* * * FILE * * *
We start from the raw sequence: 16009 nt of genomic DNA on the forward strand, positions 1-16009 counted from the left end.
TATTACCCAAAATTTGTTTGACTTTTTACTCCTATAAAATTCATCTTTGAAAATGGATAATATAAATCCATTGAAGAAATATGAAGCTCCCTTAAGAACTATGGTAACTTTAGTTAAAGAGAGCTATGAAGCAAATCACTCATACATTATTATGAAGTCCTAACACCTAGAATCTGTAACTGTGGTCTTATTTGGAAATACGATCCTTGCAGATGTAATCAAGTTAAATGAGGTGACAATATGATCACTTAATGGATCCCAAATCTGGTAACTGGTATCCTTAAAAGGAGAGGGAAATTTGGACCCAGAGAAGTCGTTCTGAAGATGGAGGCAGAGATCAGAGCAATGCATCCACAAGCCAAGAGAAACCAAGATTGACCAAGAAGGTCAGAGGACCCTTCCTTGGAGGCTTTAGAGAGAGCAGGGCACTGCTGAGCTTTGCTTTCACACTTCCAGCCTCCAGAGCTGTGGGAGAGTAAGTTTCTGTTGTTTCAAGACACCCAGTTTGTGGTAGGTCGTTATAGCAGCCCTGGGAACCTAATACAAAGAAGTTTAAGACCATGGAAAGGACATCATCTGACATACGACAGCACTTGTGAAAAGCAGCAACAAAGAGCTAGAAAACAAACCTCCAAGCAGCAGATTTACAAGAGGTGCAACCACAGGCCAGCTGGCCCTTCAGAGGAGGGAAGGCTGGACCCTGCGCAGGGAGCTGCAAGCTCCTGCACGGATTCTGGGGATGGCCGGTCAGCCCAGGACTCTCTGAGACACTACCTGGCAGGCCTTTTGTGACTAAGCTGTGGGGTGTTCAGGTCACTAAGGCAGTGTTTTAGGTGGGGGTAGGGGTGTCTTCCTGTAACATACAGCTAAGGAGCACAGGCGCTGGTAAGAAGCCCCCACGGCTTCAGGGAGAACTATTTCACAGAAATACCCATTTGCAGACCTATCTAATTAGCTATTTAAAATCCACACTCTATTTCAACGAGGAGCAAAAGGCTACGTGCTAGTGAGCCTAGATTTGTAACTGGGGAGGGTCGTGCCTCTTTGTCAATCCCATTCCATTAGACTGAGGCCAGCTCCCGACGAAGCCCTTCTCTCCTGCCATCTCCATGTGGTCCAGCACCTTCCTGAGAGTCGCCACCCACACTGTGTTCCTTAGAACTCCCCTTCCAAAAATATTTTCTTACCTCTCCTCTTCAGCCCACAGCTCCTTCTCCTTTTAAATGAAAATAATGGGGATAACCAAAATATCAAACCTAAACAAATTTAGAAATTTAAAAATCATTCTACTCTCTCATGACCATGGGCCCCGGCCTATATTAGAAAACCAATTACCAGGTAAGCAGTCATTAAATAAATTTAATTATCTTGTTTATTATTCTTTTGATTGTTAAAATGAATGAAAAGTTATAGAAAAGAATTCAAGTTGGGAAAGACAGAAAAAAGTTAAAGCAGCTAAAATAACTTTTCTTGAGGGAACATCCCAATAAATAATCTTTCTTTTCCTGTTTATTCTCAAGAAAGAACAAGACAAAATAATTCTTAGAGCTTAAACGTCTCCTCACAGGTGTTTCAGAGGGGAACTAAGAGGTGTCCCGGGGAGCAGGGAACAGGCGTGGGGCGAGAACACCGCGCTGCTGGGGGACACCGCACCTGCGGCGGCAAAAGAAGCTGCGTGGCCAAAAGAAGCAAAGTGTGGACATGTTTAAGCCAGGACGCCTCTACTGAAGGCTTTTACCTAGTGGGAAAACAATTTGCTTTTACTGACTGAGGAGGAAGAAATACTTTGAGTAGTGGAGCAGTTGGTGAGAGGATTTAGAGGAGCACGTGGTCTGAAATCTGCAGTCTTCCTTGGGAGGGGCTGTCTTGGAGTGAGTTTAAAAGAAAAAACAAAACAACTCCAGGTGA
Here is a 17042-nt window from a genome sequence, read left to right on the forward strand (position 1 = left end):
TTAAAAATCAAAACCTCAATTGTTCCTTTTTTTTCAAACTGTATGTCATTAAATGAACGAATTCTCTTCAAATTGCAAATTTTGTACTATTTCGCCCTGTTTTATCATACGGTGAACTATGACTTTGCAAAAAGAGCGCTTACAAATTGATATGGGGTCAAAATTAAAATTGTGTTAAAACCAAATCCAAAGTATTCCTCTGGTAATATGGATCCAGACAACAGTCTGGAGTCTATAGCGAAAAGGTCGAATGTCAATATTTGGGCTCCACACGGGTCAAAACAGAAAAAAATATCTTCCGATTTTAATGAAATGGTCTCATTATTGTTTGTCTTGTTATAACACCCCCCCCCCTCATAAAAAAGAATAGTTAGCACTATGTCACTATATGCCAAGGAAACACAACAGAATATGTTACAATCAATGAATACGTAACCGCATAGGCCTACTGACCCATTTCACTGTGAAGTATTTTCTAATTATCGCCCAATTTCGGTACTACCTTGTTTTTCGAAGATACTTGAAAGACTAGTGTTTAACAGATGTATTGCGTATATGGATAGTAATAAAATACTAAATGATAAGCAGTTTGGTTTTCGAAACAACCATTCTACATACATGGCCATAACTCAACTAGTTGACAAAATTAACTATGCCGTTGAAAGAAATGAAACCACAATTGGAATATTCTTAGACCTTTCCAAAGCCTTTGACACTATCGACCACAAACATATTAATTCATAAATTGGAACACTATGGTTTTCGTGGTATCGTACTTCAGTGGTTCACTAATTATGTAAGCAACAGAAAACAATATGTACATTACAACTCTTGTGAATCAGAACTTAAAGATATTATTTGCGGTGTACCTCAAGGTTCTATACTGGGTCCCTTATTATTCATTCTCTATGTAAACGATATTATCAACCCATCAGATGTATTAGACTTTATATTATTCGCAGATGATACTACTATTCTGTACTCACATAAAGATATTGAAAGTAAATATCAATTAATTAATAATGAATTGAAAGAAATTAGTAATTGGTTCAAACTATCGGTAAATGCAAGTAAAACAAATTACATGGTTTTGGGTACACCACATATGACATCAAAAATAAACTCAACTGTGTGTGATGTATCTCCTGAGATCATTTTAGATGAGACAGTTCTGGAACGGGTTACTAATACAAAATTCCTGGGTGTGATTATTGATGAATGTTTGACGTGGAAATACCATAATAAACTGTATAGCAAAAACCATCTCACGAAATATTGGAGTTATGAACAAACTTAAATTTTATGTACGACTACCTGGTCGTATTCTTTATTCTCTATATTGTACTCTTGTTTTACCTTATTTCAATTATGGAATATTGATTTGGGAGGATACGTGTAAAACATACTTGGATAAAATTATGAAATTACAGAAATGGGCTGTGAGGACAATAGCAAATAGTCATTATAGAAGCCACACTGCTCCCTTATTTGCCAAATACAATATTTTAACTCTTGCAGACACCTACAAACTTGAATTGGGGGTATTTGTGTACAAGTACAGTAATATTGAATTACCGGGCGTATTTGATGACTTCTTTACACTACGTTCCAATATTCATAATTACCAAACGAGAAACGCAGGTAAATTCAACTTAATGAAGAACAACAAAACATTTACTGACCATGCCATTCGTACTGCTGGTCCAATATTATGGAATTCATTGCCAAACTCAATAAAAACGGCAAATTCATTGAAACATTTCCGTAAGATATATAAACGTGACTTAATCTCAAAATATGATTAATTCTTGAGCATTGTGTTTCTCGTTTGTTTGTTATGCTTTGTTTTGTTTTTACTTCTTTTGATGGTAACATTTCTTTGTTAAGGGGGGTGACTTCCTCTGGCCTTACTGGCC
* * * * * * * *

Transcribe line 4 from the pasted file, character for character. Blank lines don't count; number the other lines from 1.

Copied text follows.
TTAAAAATCAAAACCTCAATTGTTCCTTTTTTTTCAAACTGTATGTCATTAAATGAACGAATTCTCTTCAAATTGCAAATTTTGTACTATTTCGCCCTGTTTTATCATACGGTGAACTATGACTTTGCAAAAAGAGCGCTTACAAATTGATATGGGGTCAAAATTAAAATTGTGTTAAAACCAAATCCAAAGTATTCCTCTGGTAATATGGATCCAGACAACAGTCTGGAGTCTATAGCGAAAAGGTCGAATGTCAATATTTGGGCTCCACACGGGTCAAAACAGAAAAAAATATCTTCCGATTTTAATGAAATGGTCTCATTATTGTTTGTCTTGTTATAACACCCCCCCCCCTCATAAAAAAGAATAGTTAGCACTATGTCACTATATGCCAAGGAAACACAACAGAATATGTTACAATCAATGAATACGTAACCGCATAGGCCTACTGACCCATTTCACTGTGAAGTATTTTCTAATTATCGCCCAATTTCGGTACTACCTTGTTTTTCGAAGATACTTGAAAGACTAGTGTTTAACAGATGTATTGCGTATATGGATAGTAATAAAATACTAAATGATAAGCAGTTTGGTTTTCGAAACAACCATTCTACATACATGGCCATAACTCAACTAGTTGACAAAATTAACTATGCCGTTGAAAGAAATGAAACCACAATTGGAATATTCTTAGACCTTTCCAAAGCCTTTGACACTATCGACCACAAACATATTAATTCATAAATTGGAACACTATGGTTTTCGTGGTATCGTACTTCAGTGGTTCACTAATTATGTAAGCAACAGAAAACAATATGTACATTACAACTCTTGTGAATCAGAACTTAAAGATATTATTTGCGGTGTACCTCAAGGTTCTATACTGGGTCCCTTATTATTCATTCTCTATGTAAACGATATTATCAACCCATCAGATGTATTAGACTTTATATTATTCGCAGATGATACTACTATTCTGTACTCACATAAAGATATTGAAAGTAAATATCAATTAATTAATAATGAATTGAAAGAAATTAGTAATTGGTTCAAACTATCGGTAAATGCAAGTAAAACAAATTACATGGTTTTGGGTACACCACATATGACATCAAAAATAAACTCAACTGTGTGTGATGTATCTCCTGAGATCATTTTAGATGAGACAGTTCTGGAACGGGTTACTAATACAAAATTCCTGGGTGTGATTATTGATGAATGTTTGACGTGGAAATACCATAATAAACTGTATAGCAAAAACCATCTCACGAAATATTGGAGTTATGAACAAACTTAAATTTTATGTACGACTACCTGGTCGTATTCTTTATTCTCTATATTGTACTCTTGTTTTACCTTATTTCAATTATGGAATATTGATTTGGGAGGATACGTGTAAAACATACTTGGATAAAATTATGAAATTACAGAAATGGGCTGTGAGGACAATAGCAAATAGTCATTATAGAAGCCACACTGCTCCCTTATTTGCCAAATACAATATTTTAACTCTTGCAGACACCTACAAACTTGAATTGGGGGTATTTGTGTACAAGTACAGTAATATTGAATTACCGGGCGTATTTGATGACTTCTTTACACTACGTTCCAATATTCATAATTACCAAACGAGAAACGCAGGTAAATTCAACTTAATGAAGAACAACAAAACATTTACTGACCATGCCATTCGTACTGCTGGTCCAATATTATGGAATTCATTGCCAAACTCAATAAAAACGGCAAATTCATTGAAACATTTCCGTAAGATATATAAACGTGACTTAATCTCAAAATATGATTAATTCTTGAGCATTGTGTTTCTCGTTTGTTTGTTATGCTTTGTTTTGTTTTTACTTCTTTTGATGGTAACATTTCTTTGTTAAGGGGGGTGACTTCCTCTGGCCTTACTGGCC